Safaricom is working with the educational technology (edtech) start-up Zeraki to offer online remedial learning to secondary school students in Kenya, for a daily subscription of KES 20 shillings (approximately €0.17).
Zeraki’s digital learning platform provides students with topic-by-topic assessments and metrics that help spot areas for improvement and track progress across subjects. Content on the platform has been developed by curriculum leaders in Kenya with the support of secondary school teachers.
Zeraki’s digital learning platform
The platform can be accessed through the MySafaricom app, with daily subscriptions payable via monthly mobile phone bills or M-Pesa accounts.
More than 30 percent of schools across Kenya now have access to the Zeraki platform.
Peter Ndegwa, Safaricom Chief Executive Officer said: “Through this partnership, we hope to make digital education both accessible and affordable.”
(Left to right) Benjamin Makai, Senior Manager, Safaricom’s Technology for Development; Erick Oude, Chief Operations Officer, Zeraki; and Kennedy Kahura, Safaricom Product Manager explore Zeraki at the event to announce the partnership.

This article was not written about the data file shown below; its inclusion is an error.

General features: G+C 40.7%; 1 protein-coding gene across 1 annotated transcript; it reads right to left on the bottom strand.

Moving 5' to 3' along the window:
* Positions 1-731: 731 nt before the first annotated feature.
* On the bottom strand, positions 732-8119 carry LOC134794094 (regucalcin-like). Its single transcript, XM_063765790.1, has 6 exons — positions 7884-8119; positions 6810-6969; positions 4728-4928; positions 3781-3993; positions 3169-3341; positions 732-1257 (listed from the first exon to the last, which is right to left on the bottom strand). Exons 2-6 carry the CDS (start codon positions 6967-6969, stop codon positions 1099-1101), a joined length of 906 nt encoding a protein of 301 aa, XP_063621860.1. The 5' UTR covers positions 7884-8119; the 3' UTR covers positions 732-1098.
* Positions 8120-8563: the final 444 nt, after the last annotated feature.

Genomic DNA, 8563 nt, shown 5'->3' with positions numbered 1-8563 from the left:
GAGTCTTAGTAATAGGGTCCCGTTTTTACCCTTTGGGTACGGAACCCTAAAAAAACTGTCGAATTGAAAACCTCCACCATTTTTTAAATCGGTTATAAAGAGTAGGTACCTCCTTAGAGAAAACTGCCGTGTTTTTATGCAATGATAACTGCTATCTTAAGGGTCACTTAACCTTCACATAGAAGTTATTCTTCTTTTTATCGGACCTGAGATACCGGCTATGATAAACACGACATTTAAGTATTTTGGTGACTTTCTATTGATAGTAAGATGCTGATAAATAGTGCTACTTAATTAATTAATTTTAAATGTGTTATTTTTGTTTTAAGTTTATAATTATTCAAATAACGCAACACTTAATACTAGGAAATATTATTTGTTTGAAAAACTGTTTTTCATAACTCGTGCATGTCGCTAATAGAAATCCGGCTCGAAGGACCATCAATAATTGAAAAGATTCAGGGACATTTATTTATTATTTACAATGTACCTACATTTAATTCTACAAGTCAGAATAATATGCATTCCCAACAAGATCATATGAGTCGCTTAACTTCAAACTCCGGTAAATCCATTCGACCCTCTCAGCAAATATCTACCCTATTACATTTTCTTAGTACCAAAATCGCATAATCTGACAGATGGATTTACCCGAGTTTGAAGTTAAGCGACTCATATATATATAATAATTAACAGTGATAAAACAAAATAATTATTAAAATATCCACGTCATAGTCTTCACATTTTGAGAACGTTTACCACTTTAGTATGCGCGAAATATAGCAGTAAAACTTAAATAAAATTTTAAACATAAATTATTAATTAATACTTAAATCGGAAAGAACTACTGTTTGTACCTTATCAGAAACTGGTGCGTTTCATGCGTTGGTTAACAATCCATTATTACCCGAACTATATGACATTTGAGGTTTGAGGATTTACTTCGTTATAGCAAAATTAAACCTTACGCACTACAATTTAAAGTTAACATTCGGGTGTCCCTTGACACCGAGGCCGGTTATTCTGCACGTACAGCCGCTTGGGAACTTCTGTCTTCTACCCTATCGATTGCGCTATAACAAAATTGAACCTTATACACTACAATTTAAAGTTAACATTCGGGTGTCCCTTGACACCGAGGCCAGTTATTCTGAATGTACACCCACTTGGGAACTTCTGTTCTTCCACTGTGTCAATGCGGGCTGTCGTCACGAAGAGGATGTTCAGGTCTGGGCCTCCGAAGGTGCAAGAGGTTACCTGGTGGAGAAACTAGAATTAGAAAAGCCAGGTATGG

Millions of children across Africa and Europe cannot access online learning, either due to a lack of digital educational resources, or simply because they do not have the connectivity or devices needed to use them. School closures throughout the pandemic made this problem worse, disrupting education for 94% of the world’s student population – or up to 99% in low- and middle-income countries.[i]
Vodafone is working to help students overcome these barriers by expanding our connectivity services, improving access to digital devices, and investing in online learning programmes to ensure they can reach as many students as possible.
For example, our Connected Education programme provides more than 3,700 schools in Europe as well as in Kenya, Ghana, Tanzania and South Africa with the connectivity, devices and content they need to offer students digital learning, whether they’re in the classroom or studying remotely. More than 1.5 million students and teachers are using Connected Education each month.
Vodafone Foundation leads a variety of programmes that aim to drive access to education, such as Instant Schools, which offers learners access to free content in local languages from their smartphones. In partnership with UNHCR, the United Nations refugee agency, Vodafone Foundation also provides Instant Network Schools, which support young refugees, host communities and their teachers.
[i] United Nations, Policy Brief: Education in Covid-19 and beyond (August 2020). Available: https://www.un.org/development/desa/dspd/wp-content/uploads/sites/22/2020/08/sg_policy_brief_covid-19_and_education_august_2020.pdf
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